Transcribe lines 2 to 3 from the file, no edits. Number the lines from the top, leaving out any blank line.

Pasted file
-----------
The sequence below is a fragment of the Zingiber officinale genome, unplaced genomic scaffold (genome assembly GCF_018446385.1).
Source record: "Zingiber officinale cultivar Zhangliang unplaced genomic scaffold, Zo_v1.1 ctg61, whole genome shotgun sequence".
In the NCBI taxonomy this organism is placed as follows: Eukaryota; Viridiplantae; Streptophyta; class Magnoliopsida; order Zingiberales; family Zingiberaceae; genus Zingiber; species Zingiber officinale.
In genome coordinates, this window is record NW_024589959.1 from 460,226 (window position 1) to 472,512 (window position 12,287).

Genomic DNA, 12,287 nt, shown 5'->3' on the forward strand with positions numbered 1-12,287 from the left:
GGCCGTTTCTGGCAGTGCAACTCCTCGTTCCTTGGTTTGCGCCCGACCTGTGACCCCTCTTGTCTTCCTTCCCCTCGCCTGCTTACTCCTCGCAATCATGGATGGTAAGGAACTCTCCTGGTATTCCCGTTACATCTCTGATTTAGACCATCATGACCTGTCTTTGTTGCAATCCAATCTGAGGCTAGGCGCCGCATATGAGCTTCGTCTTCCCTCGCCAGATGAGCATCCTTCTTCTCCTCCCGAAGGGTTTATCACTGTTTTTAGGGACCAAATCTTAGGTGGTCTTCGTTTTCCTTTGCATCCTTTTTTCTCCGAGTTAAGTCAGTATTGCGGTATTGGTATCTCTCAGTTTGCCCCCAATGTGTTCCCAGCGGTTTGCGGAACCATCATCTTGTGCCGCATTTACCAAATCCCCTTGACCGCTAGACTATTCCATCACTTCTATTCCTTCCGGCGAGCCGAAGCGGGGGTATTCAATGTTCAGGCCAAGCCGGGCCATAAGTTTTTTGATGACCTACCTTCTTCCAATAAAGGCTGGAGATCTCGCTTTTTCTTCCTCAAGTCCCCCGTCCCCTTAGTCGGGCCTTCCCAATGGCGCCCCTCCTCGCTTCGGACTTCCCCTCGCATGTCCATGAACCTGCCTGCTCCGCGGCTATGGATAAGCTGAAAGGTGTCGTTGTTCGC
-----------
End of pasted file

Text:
Source record: "Zingiber officinale cultivar Zhangliang unplaced genomic scaffold, Zo_v1.1 ctg61, whole genome shotgun sequence".
In the NCBI taxonomy this organism is placed as follows: Eukaryota; Viridiplantae; Streptophyta; class Magnoliopsida; order Zingiberales; family Zingiberaceae; genus Zingiber; species Zingiber officinale.